Most consumers have never been on a dairy, but they readily toss around terms like factory farms, GMOs and antibiotics in milk.
And you’ve heard their questions: "How do we know your cows are happy?" "Why are the cows so thin?" "Why do you take the baby calves away from their mothers so soon?" "Why do you feed all that GMO feed to your cows?" "What about all those hormones and antibiotics in milk?"
To address the stigma that many consumers attach to dairying, an educational seminar today at World Dairy Expo helped dairy producers address the challenge with finesse.
"How to Handle Difficult Questions from Consumers and Make a Difference for Dairy" offered ways for dairy producers to respond to misconceptions, concerns and curiosity about their operations. Led by Stan Erwine, a vice president with Dairy Management Inc., the seminar also included direction from Pennsylvania dairy producer Marilyn Hershey, Wisconsin dairy producer Tracy Loos and Wisconsin dairy student Amanda Hintz.
"Consumers want to know that you care," Erwine said. "Values are more important to them than competency."
He pointed out that 97% of U.S. dairies are family-owned. And it shouldn’t surprise people that the look of dairies has changed over the years – hardware and grocery stores no longer look the same either. The values of caring for the land and animals remain strong in American agriculture – and consumers should hear that from farmers.
"Those messages all help remove the ‘factory farm’ stigma,’" Erwine said.
Values matter to consumers, said Hershey. "People care about people, not numbers," she said.
That means dairy producers should translate their responses into values-based messages. Among the pieces of advice Erwine, Hershey and the team offered:
• Don’t lead with science. "Science collides with emotions," Erwine said.
• Create a simple, strong introduction that communicates who you are and what you stand for.
• Show and tell what you do with on-farm examples. Tell a story.
• Use science – not moral justification -- as validation or verification.
• Share your values.
• Be memorable and repeatable – but don’t talk too much.
When the heat is on with someone who’s more hostile than friendly, these techniques will help diffuse difficult questions (they might also work at a family holiday meal):
• Be a strong listener. When there are conflicting opinions, it’s easy to ignore what the other person is saying. Don’t automatically set a tone that indicates, "I’m right and you’re wrong."
• Ask questions. That demonstrates an interest in the speaker’s thoughts and shows you’re trying to understand the basis of their assumptions or attitudes. You’re also showing courtesy, reinforcing confidence and gaining respect and trust.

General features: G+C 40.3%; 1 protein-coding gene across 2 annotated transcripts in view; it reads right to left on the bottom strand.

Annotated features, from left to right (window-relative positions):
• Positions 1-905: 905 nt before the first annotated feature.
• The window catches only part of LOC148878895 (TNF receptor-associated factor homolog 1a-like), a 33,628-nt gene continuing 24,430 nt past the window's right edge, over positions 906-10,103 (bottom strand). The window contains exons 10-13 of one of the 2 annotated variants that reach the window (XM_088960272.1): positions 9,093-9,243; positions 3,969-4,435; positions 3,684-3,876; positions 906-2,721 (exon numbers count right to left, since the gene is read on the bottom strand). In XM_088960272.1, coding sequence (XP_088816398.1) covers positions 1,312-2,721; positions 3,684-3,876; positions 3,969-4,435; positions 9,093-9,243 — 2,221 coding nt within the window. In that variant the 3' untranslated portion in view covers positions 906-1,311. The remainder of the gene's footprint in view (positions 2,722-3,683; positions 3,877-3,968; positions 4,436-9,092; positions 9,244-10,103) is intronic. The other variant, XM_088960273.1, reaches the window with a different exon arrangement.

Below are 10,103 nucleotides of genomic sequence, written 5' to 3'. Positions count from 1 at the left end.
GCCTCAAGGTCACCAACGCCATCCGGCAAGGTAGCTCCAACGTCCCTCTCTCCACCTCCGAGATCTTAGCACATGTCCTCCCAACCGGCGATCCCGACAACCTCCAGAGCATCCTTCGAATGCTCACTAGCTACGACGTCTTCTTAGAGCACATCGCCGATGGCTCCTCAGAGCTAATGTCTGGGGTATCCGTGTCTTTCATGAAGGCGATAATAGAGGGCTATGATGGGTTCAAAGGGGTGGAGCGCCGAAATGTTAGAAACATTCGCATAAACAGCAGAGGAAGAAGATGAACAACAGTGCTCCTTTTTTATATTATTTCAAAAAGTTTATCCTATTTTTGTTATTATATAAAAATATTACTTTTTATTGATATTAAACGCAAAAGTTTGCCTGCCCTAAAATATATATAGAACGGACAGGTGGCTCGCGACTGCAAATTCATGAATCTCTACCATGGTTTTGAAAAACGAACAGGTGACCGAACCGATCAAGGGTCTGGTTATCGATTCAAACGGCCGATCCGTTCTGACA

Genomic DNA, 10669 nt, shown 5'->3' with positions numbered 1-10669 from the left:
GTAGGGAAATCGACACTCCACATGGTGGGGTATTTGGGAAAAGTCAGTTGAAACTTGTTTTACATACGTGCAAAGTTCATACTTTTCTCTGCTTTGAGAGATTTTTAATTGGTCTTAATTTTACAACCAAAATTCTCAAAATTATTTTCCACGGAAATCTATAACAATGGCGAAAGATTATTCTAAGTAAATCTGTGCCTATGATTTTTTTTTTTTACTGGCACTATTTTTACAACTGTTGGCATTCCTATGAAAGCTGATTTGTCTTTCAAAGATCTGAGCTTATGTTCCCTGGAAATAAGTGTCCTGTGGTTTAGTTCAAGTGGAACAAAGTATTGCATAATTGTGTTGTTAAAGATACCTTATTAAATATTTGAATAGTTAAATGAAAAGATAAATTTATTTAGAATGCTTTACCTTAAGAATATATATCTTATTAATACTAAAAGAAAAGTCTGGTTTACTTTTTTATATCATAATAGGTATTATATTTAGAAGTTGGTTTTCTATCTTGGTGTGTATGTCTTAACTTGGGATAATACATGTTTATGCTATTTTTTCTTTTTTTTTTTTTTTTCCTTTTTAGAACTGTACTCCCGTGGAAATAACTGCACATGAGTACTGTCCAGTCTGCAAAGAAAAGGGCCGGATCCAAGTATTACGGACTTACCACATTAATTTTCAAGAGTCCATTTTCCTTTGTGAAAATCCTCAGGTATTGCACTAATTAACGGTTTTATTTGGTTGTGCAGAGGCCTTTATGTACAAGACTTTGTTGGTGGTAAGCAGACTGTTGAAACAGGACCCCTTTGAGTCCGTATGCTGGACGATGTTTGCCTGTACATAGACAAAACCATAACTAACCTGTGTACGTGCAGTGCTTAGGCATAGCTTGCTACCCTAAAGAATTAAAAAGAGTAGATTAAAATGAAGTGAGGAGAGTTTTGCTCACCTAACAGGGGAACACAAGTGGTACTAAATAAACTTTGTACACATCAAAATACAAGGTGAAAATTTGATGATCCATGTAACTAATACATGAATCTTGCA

• Make sure you heard what they said. Repeat back to them what you heard in your own words. It lets them know you are listening.
• Find common ground. It may not change an opinion but it’s the first step toward being heard. It can also lead to more dialogue and problem-solving.
• State your principles. They can help you connect and they tell a story.
• Break the rhythm. If an adversarial questioner asks increasingly volatile questions, you can say, "Let’s step back and look at the bigger picture." This diffuses the situation and takes the emotional edge off a heated exchange.
• Transparency increases trust.
• Check out these websites for more ways to talk to consumers: dairygood.org and dairyfarmingtoday.org.
With their short training course still sinking in, audience members were asked to offer three "pillars" of facts about their own dairy operations. Two producers in the audience responded with flying colors. They spoke of their focus on cow comfort and care, how they work closely with veterinarians and nutritionists to ensure their cows have quality feed and bedding. They added that cow comfort is important because that translates into more milk from cows. They said good early calf care is essential, since those babies grow up to be cow-girls that we depend on for their milk-making capabilities.
Their responses were impressively sincere, clear and sensible. I wish more consumers could have been in that room today. The take-away here seems pretty clear: When you’re confronted with questions about your dairy business, it’s smarter to address them than avoid them. You can make a difference for your dairy – and your industry.